In the year 1801, on the 1st day of March, George returned to his homeland. He went to New Ephesus with a humble demeanor and sad countenance. Tears welled up and flowed abundantly, as he was filled with profound compunction. He sought forgiveness from all those who knew him and his friends also. He appeared to be preparing himself for his great contest, a matter to which he gave considerable thought. Now, before his renunciation of Christ, he had a Christian friend, who dwelt in the same city, whose name was also George. This former acquaintance, however, not knowing of George’s reform, avoided him as a Christ-denier. The day that our newly reformed George decided to present himself, he encountered his friend George at the marketplace.
The friend George, observing the pitiful condition of a much-tried George, asked him, "What ails thy feet?" George then told his friend the truth saying, "When I was in Samos, I went to confession and was reminded of those words of the Savior, Who said, "But whosoever shall deny Me before men, him will I also deny before My Father Who is in the heavens" (Matthew 10:33). I was, as a consequence of that encounter, resolved to become a martyr, So I presented myself to the Turkish governor of that place. I professed Christ as the True God and denounced Islam. I received a beating of one thousand blows to my feet with rods. Then they hurled me into jail. Some of the Christian leaders learned of my predicament and by means of money, they persuaded the administrator to release me from jail. Then the Muslims threw me out. After that brutal beating, he silently returned to his homeland, determined to enter into definite contests for the Faith. He was yearning to receive a blessed end, struggling for the sake of his Savior Christ. The first thing he did upon returning, however, was to remove his family from the city lest the fanatical Muslims should avenge themselves on his wife and children.
George made up his mind to take himself directly to the local judge. Then the judge asked the Saint, "What do you want?" The martyr answered, "I was a Christian and denied my Faith. But now I am come to confess before you, with the grace of God, that I was and I am a Christian." The judge infuriated with him immediately turned him over to the guard and ordered him to lead George, bound, to the prison. Once there a large chain was wrapped around George’s neck. His feet were secured in wooden stocks. Some of the Muslims promised him money, a considerable amount if only he would confess to the Islamic creed, while others kept threatening him. George would tell them only one declaration: "I am a Christian and a Christian shall I die."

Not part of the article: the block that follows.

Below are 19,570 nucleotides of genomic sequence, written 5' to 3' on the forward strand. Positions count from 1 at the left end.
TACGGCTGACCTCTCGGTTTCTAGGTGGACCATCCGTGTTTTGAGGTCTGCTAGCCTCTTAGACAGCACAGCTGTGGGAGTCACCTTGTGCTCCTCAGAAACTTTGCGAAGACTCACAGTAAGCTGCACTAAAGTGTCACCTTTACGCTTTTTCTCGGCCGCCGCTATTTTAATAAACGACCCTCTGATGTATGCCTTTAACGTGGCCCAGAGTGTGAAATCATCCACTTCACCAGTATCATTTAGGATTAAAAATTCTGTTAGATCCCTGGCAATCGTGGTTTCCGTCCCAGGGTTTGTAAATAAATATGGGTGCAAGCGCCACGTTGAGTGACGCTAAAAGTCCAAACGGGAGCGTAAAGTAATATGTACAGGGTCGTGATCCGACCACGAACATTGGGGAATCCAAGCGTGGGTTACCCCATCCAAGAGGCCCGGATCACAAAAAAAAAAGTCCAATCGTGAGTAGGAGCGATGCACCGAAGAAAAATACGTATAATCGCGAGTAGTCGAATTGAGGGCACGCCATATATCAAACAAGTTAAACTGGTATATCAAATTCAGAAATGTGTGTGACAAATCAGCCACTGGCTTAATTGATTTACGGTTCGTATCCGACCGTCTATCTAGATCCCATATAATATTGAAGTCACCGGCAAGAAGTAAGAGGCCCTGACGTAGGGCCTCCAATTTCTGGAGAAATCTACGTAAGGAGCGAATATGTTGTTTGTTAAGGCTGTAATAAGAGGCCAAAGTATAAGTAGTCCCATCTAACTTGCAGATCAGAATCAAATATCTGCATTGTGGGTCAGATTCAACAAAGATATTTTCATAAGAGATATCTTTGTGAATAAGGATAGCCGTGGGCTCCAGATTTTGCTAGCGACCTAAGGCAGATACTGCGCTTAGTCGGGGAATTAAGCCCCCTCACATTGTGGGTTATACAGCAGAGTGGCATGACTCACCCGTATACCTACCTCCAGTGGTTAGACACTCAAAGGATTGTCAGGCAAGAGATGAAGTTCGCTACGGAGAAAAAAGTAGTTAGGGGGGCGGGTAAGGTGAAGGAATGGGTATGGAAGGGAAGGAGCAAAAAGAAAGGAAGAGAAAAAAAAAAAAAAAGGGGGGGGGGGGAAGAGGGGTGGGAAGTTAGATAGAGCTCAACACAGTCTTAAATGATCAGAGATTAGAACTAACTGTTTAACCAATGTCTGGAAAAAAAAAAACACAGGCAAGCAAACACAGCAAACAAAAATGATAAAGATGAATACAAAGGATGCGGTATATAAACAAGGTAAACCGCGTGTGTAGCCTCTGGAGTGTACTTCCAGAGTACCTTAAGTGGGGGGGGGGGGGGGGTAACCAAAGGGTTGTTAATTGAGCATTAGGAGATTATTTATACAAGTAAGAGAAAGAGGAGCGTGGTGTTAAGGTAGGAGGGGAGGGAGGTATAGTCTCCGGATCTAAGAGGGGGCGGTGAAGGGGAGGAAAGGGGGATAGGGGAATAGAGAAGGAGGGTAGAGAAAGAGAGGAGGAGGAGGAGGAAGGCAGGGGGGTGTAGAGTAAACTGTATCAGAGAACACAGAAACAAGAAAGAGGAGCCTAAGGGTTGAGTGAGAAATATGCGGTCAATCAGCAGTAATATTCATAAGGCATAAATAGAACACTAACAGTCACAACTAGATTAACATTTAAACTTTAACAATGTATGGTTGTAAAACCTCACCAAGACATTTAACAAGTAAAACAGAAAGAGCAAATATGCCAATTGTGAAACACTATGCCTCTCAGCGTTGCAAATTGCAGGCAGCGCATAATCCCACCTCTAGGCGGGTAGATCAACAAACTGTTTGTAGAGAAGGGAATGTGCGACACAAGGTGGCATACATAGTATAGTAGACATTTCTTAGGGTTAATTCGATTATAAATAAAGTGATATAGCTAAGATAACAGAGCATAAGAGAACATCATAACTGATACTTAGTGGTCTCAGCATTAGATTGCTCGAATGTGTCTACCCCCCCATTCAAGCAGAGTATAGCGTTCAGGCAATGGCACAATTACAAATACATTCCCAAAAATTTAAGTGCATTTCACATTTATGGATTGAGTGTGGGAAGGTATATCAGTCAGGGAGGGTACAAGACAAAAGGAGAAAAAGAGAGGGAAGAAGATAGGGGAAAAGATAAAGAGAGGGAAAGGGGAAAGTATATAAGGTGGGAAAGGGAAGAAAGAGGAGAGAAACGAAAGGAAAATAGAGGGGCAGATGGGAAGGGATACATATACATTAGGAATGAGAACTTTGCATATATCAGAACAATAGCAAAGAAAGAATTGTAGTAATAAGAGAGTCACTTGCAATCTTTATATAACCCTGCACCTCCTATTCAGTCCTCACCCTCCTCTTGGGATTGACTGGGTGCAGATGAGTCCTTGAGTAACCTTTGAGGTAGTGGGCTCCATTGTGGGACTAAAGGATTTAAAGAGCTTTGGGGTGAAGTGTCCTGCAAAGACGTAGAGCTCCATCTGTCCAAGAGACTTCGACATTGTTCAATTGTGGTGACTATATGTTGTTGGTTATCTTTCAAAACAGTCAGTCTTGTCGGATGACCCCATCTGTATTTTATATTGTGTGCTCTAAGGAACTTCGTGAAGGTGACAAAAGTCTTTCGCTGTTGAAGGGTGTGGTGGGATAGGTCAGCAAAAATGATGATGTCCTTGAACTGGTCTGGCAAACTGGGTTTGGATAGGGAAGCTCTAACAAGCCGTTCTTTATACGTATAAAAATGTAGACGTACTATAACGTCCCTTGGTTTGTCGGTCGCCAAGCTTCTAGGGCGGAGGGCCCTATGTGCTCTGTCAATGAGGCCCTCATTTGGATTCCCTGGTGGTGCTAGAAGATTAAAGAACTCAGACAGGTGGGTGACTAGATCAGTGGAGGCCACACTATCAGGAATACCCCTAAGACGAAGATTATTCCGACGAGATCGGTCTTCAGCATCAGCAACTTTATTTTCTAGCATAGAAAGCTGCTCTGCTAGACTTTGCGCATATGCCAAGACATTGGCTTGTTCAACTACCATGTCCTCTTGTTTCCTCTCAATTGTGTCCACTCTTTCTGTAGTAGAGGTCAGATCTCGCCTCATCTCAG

The judge then finally perceived George’s unalterable opinion and handed down a sentence of death by the sword. The executioners then rushed upon George and took hold of him. Their treatment of him was very rough and rigorous. They escorted him to the execution site and they charged him to kneel down. Finally, the executioner asked him, "Do you repent?" The martyr replied, "I am a Christian!" The executioner then said, "Bend your head." The martyr then lowered his head. His countenance appeared joyous. The executioner, then, with one fell swoop, came down and severed the martyr’s head on the 5th of April. It was a Friday, at the third hour of the day. Saint George’s soul then ascended to his much-desired Christ, from Whom he received the amaranthine crown of martyrdom. As for his holy relics, there abode a divine light on the relics. The following Saturday, when people arose, not only Christians but Muslims as well witnessed a mysterious occurrence. They beheld that the martyric relics, in a wonderous manner, were flashing, like lightning, rays of light, even as one would see sunlight reflecting from a mirror. The light appeared in that place for as long as the relics and the martyr’s blood remained.
This then, brethren, is the account of the martyrdom of the holy New-martyr George. His witness induces shame in the enemies of Orthodoxy, but to the pious faithful it evokes spiritual joy and boundless delight, to the glory of our Lord Jesus Christ, together with the Father and the Holy Spirit, to the ages of ages. Amen. (Source: The Great Synaxaristes of the Orthodox Church)
"Glory Be To GOD
– Saint John Chrysostomos
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With sincere agape in His Holy Diakonia (Ministry),
The sinner and unworthy servant of God